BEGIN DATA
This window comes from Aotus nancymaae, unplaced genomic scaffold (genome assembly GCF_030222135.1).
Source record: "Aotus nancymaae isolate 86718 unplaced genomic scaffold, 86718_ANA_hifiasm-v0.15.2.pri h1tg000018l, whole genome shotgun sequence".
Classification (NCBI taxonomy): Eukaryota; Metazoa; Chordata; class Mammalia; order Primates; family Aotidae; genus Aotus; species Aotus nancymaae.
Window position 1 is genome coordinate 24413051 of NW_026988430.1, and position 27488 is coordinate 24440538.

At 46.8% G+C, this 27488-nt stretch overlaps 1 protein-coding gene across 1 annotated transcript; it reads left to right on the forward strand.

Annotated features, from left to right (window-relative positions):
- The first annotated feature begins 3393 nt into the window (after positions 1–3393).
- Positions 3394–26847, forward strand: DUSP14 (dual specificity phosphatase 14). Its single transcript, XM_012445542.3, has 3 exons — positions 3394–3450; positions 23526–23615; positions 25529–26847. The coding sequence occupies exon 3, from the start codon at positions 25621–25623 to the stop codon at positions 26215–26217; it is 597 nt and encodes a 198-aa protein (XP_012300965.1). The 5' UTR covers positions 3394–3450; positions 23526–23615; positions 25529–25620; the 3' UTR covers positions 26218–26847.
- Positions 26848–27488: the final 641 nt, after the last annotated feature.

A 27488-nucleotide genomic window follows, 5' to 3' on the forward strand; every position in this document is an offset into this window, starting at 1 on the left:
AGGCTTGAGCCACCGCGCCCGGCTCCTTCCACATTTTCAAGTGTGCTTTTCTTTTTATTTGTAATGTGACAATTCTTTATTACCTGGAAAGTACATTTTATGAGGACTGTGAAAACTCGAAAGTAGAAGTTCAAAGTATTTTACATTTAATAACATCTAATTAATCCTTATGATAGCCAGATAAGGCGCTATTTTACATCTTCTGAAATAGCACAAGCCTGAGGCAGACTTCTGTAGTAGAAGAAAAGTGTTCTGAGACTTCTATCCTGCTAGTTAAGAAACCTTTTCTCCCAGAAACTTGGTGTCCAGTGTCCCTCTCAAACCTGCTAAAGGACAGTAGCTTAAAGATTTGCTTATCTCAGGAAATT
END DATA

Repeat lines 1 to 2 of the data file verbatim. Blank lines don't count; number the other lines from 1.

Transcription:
This window comes from Aotus nancymaae, unplaced genomic scaffold (genome assembly GCF_030222135.1).
Source record: "Aotus nancymaae isolate 86718 unplaced genomic scaffold, 86718_ANA_hifiasm-v0.15.2.pri h1tg000018l, whole genome shotgun sequence".